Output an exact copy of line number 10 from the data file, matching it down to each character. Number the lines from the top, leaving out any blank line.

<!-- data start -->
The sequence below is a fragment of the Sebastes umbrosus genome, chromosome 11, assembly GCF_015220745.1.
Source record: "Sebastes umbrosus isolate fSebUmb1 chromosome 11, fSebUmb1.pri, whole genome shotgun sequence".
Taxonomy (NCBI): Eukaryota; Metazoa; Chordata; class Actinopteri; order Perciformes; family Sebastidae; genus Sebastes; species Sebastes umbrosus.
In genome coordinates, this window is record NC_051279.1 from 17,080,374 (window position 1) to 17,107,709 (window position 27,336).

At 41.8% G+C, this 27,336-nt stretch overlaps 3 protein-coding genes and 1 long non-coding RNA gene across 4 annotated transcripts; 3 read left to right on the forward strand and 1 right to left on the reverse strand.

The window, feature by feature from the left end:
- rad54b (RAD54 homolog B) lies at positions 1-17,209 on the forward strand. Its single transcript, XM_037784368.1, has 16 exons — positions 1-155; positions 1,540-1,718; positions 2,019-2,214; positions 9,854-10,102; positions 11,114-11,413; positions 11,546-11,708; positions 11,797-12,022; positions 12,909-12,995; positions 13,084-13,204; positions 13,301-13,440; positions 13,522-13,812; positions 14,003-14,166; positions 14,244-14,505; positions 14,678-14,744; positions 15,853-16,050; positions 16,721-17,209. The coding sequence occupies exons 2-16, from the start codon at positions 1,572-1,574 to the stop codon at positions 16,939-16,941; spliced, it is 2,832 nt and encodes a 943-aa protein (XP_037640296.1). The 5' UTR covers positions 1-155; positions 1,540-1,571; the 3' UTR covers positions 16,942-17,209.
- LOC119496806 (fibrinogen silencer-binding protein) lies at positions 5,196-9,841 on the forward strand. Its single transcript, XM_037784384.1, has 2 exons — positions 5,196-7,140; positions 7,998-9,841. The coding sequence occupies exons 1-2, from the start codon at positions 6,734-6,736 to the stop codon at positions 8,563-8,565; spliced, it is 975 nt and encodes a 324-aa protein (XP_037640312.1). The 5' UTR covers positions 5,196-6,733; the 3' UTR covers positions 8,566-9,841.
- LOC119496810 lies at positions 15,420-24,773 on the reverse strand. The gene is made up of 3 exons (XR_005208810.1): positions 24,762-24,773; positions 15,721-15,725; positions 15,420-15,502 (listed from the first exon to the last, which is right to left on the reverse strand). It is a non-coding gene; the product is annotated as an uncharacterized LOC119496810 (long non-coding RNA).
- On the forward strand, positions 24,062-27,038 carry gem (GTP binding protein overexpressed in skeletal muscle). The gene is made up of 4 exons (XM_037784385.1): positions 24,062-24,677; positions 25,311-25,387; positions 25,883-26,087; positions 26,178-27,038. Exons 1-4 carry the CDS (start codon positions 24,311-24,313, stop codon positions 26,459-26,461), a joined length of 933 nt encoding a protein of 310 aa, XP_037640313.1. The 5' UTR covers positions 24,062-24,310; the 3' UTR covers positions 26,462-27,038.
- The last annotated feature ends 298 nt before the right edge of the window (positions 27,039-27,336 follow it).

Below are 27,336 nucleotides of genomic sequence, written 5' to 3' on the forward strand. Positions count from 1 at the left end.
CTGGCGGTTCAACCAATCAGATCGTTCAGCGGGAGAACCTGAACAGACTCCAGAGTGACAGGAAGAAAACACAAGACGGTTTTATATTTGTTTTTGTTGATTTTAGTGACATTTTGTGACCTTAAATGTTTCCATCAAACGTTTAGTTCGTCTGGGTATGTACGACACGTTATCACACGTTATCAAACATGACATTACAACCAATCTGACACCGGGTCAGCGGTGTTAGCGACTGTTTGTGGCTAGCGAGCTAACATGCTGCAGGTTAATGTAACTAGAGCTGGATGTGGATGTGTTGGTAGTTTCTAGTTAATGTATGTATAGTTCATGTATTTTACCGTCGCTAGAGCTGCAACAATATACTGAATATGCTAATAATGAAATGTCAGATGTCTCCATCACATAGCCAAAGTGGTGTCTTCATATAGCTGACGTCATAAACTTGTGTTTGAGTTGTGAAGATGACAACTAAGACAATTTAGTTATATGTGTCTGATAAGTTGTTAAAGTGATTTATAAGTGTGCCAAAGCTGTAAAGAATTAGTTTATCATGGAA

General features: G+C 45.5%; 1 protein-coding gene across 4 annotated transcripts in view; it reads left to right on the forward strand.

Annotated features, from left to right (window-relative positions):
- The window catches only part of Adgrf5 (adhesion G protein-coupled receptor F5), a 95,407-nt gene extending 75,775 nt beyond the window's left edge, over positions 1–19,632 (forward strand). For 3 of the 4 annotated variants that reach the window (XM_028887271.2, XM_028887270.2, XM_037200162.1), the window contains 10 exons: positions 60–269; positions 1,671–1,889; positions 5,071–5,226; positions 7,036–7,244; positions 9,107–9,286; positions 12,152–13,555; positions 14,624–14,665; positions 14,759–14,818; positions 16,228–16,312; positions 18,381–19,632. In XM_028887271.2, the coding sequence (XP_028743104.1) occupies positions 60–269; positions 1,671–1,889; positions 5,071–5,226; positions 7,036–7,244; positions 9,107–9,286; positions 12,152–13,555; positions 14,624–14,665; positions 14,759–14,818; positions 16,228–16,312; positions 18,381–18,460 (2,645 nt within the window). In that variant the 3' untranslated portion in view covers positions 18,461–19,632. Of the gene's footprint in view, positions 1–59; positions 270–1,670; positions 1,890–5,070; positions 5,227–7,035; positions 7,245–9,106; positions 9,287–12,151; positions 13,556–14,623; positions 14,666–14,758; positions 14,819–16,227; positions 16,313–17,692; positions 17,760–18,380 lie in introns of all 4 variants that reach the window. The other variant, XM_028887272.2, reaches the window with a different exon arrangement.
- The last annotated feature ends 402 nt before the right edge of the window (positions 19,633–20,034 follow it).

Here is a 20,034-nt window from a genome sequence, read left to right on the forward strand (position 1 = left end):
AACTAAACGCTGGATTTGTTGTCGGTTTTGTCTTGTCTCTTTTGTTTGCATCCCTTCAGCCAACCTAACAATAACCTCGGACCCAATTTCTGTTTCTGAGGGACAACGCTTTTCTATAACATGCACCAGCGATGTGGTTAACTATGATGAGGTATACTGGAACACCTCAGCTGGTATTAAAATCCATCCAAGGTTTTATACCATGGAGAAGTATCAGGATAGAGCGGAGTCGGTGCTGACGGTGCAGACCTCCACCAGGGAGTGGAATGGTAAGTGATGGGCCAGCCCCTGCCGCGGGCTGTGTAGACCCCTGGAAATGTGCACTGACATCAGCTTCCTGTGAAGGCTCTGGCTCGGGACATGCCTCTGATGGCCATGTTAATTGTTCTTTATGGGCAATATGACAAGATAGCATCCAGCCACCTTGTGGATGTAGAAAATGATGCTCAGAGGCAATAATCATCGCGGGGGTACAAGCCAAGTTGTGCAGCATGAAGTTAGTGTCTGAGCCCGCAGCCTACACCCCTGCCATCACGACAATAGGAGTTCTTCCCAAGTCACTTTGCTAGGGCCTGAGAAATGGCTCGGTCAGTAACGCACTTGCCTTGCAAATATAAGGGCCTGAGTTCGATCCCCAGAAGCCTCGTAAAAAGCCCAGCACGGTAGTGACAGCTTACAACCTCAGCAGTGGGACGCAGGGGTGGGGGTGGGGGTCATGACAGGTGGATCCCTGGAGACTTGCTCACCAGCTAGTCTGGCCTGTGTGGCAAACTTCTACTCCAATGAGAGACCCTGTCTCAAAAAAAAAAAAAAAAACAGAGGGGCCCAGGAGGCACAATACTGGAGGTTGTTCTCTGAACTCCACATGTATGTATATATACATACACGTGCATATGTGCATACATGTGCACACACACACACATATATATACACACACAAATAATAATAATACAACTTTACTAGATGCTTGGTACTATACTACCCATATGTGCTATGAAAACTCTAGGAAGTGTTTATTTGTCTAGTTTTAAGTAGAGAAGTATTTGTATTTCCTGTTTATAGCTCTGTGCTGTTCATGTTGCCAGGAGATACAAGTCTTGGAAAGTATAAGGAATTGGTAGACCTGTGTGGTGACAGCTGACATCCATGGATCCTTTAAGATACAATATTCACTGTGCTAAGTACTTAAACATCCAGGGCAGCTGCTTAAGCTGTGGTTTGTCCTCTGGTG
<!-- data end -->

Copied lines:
- On the forward strand, positions 24,062-27,038 carry gem (GTP binding protein overexpressed in skeletal muscle). The gene is made up of 4 exons (XM_037784385.1): positions 24,062-24,677; positions 25,311-25,387; positions 25,883-26,087; positions 26,178-27,038. Exons 1-4 carry the CDS (start codon positions 24,311-24,313, stop codon positions 26,459-26,461), a joined length of 933 nt encoding a protein of 310 aa, XP_037640313.1. The 5' UTR covers positions 24,062-24,310; the 3' UTR covers positions 26,462-27,038.